By: James G. Grillo, Esq. and Adam J. Reese, Esq.
Davagian Grillo & Semple LLP
In G4S Technology LLC v. Massachusetts Technology Park Corporation, the Supreme Judicial Court decided a case involving the construction of a high speed fiber-optic network. The owner, Massachusetts Technology Park Corporation (or “MTPC”), contracted with the general contractor, G4S Technology LLC (or “G4S”), for the construction of a network spanning western and central Massachusetts. After various change orders, the dates of substantial and final completion were extended. The project was completed seven months after the adjusted date of substantial completion, and the general contractor subsequently submitted several requests for equitable adjustments to the owner, seeking additional compensation and extensions of time for the dates of substantial and final completion. The owner denied these, and the matter ended up in court.
However, the court stated a new rule under which the “complete and strict performance” standard applies only to the actual design and construction work itself. The court stated that a lesser, “material breach,” standard was to be applied to other contract provisions. Under this new material breach standard, the general contractor would only be barred from recovering on its breach of contract claim if it breached an “essential and inducing feature of the contract.” The court went on to hold that because the contract’s terms governing the payment of subcontractors were an essential and inducing feature of the contract, and because the general contractor had breached those terms by submitting inaccurate payment releases concerning payments to subcontractors, the general contractor had materially breached the contract and was therefore barred from recovering on its breach of contract claim.
The court then went on to also state a new rule for quantum meruit claims. Under the old rule, recovery under quntum meruit would be barred by a contractor’s departure from the exact terms of the contract. This approach to quantum meruit dates to old English law and obviously can create a very harsh result which has been criticized over the years. Acknowledging this, the court overruled a long line of cases applying this simplistic approach and adopted a new rule under which the contract, performance, and breaches by both parties are to be weighed and evaluated to determine whether it would be fair and just to preclude quantum meruit recovery. Applying this new rule, the court suggested that if the general contractor’s misrepresentations in payment releases did not cause damage to the owner, and if the general contractor was not responsible for the delays, the general contractor should not be precluded from recovering against the owner under quantum meruit. Ultimately, the court did not decide whether the general contractor’s quantum meruit claim would be barred or not, remanding the case to a lower court for resolution of factual disputes. We look forward to the result when this one gets decided by the lower court.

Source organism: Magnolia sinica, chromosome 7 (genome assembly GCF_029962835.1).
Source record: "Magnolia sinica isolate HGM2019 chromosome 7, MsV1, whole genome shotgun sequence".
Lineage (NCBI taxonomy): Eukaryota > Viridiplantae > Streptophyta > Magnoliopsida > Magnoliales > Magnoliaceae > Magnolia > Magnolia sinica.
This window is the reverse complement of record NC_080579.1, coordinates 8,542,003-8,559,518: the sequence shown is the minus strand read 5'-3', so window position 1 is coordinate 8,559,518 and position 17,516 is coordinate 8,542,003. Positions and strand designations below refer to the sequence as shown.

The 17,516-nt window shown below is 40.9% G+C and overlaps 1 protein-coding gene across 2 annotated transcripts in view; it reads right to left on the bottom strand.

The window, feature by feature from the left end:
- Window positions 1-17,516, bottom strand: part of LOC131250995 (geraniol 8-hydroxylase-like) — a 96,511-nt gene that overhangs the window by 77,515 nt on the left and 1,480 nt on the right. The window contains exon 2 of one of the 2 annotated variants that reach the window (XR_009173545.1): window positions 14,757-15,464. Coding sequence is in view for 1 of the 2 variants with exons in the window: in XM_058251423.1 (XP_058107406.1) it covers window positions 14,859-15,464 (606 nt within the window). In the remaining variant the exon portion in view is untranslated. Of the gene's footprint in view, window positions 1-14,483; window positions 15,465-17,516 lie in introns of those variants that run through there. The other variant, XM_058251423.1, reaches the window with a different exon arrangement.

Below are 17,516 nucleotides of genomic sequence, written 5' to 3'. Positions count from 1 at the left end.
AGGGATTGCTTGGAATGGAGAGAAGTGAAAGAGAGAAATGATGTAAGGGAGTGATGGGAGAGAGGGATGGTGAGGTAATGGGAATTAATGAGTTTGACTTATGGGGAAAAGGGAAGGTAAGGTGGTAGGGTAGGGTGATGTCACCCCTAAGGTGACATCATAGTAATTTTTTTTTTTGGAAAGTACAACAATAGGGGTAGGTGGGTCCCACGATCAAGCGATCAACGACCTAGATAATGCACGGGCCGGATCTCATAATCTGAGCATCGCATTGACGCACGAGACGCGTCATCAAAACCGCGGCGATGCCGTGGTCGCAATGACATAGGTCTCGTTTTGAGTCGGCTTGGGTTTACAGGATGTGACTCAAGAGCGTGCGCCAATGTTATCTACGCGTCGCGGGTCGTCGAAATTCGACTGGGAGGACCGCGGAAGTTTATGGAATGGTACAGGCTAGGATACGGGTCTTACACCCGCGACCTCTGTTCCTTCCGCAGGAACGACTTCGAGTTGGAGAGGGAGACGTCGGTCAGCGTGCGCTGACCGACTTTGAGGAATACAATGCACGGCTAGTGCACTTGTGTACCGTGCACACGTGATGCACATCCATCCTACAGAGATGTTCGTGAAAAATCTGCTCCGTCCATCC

James G. Grillo, Esq. is a partner at Davagian Grillo & Semple and has over fifteen years experience representing contractors in the Commonwealth. Adam J. Resse, Esq. is an associate with the firm. ABC members should feel free to contact Davagian Grillo & Semple with any questions or comments regarding the above article.